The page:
[cairo] Survey of polygon rasterization techniques
tor.andersson at gmail.com
Wed Aug 1 05:06:50 PDT 2007
Since I saw my old project being mentioned, I'd like to
make a few points and clear up any possible misconceptions.
> - http://ccxvii.net/apparition/
> - called 'libart2'
> - (Tor Anderson: draw_scan.c) - scanline (active edges) with global
edge table does not use critical points
> looks like it uses 15x17 grid for supersampling
> - Based on Mike Abrash -- Graphics Programming Black Book (notably chapter 40)
The Fitz rasterizer uses 17x15 supersampling for calculating the
coverage of individual polygons. There are a few tricks to it though,
that make it a lot faster than you'd expect from a naive implementation
First you have to understand that this is a minor modification to your
text book sweepline algorithm that is described in the GPBB. The basic
algorithm generates non-antialiased spans to fill for each scanline, and
will draw any polygon with any kind of self intersection, and any fill rule,
trivially. It may not be the highest performance, but it works.
I've made two modifications to it to support antialiasing.
I'm not very good at explaining the whys and hows, so I'll outline
the algorithm instead and let the brains here decide if this is
a good or bad idea :)
I step the segments using bresenham's line algorithm,
but in a coordinate space that is scaled 17x15.
For each scanline I have a coverage accumulation buffer
that is an array of integers as wide as the scanline. This
buffer contains the delta of the coverage value, so scanning
the buffer from left to right adding the numbers, I will generate
the alpha values needed for compositing onto the destination.
I will then generate spans from the outline and add them into
the accumulation buffer 15 times per scanline (once for each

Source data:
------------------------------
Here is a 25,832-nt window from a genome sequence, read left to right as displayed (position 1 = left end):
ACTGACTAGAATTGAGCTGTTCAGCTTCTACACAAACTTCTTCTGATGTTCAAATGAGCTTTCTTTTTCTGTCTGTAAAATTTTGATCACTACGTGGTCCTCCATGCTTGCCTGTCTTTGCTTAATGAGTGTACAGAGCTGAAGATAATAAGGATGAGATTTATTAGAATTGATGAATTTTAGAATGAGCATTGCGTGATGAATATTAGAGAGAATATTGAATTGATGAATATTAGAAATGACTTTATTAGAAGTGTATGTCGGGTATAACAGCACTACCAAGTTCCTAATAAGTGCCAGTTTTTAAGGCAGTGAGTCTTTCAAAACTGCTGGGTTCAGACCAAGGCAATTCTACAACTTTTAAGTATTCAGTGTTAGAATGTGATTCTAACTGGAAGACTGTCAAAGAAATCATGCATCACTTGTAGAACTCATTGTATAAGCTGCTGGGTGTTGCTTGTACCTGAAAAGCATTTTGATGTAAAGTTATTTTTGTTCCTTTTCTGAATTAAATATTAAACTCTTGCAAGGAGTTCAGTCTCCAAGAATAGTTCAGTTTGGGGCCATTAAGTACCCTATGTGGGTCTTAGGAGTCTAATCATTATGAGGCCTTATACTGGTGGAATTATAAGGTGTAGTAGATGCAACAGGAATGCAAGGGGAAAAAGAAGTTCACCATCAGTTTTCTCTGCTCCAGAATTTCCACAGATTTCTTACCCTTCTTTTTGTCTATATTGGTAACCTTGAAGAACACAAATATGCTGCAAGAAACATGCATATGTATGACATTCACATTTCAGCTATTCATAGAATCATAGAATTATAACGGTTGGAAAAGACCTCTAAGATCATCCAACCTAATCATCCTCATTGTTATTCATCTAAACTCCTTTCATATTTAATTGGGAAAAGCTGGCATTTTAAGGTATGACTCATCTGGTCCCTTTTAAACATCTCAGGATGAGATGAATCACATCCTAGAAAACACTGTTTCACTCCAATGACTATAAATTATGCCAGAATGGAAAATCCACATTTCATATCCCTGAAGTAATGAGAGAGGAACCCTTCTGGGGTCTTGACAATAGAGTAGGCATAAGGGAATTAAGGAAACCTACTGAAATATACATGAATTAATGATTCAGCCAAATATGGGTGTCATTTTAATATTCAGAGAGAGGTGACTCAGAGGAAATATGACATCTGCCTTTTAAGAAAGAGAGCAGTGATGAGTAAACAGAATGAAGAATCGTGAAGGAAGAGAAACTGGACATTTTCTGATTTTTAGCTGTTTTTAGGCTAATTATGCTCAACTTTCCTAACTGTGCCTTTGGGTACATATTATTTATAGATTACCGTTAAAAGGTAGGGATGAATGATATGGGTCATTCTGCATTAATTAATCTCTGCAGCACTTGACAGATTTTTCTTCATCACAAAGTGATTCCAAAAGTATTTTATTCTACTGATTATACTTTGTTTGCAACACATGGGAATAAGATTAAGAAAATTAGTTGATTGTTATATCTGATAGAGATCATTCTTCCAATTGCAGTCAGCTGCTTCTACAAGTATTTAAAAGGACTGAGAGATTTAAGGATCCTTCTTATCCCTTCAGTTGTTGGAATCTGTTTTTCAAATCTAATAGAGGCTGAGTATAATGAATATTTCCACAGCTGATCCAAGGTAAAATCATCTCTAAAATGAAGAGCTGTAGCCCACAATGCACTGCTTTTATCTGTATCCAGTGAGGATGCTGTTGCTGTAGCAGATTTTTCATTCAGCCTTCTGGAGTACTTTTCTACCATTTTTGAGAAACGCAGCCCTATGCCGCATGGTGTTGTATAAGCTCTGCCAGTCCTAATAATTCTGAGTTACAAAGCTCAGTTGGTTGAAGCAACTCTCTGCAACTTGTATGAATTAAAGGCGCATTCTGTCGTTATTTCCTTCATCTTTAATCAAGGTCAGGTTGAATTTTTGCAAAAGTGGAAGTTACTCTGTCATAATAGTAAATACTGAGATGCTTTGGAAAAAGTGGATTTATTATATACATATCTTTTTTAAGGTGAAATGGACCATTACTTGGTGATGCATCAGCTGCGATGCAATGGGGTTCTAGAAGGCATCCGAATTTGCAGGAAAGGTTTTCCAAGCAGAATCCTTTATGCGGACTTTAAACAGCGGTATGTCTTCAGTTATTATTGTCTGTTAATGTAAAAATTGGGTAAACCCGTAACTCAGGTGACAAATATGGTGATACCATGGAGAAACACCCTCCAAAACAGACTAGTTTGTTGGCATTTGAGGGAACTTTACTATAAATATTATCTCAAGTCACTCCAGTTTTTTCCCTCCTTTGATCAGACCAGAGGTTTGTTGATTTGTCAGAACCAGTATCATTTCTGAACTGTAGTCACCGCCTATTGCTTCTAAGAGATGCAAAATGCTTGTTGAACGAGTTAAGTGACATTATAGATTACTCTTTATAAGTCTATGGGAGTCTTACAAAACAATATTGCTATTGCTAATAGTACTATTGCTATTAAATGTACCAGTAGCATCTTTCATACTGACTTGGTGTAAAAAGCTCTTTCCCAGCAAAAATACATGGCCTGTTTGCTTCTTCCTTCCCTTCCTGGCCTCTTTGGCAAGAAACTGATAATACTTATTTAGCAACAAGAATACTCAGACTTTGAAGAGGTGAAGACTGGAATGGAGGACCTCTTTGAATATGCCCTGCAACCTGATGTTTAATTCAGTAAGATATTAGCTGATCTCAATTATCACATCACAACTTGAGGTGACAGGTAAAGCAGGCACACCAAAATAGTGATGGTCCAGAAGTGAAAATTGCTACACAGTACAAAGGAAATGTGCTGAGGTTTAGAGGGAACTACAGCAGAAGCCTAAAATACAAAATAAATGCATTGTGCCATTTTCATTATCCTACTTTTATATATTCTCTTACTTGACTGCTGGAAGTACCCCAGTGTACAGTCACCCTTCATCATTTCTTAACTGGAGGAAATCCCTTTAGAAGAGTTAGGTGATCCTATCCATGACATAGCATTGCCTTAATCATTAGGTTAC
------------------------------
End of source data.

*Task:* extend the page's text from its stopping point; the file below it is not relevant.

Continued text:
sub-scanline being sampled).
When I "draw" a span I will simply add some numbers into the
accumulation buffer. The start of a span will make the coverage
go from 0 to 1 with a spread over two pixels (distribution depending
on where the middle of the segment falls). The end of the span
will make the coverage go from 1 to 0 with a spread over two pixels.
Thus I have to add four numbers into the accumulation buffer for
the general case.
deltas[x0 / 17 + 0] += 17 - (x0 % 17)
deltas[x0 / 17 + 1] += (x0 % 17)
deltas[x1 / 17 + 0] += (x1 % 17) - 17
deltas[x1 / 17 + 1] += - (x1 % 17)
As you can see this will make all pixels that are fully covered
have a value of 17 when the deltas are added up.
Remember how I generated 15 spans. If a pixel is fully covered
for all 15 scanlines: 15 * 17 = 255, which is exactly
the coverage we want for fully covered pixels.
You can easily adapt this to 5 * 3 sampling if you only need
4 bits of alpha, or 257 * 255 if you want obscene 16-bit precision.
The source for the complete algorithm is here (cryptic and
undocumented as it may be):
In practice, I've found the performance to be quite acceptable, a good
compromise between speed and quality, even with the 17x15 sampling.
The 5x3 sampling is very good speed and still decent quality.
I would be interested in seeing what happens if you combine the
coverage delta accumulation buffer with Kiia Kallios ideas.
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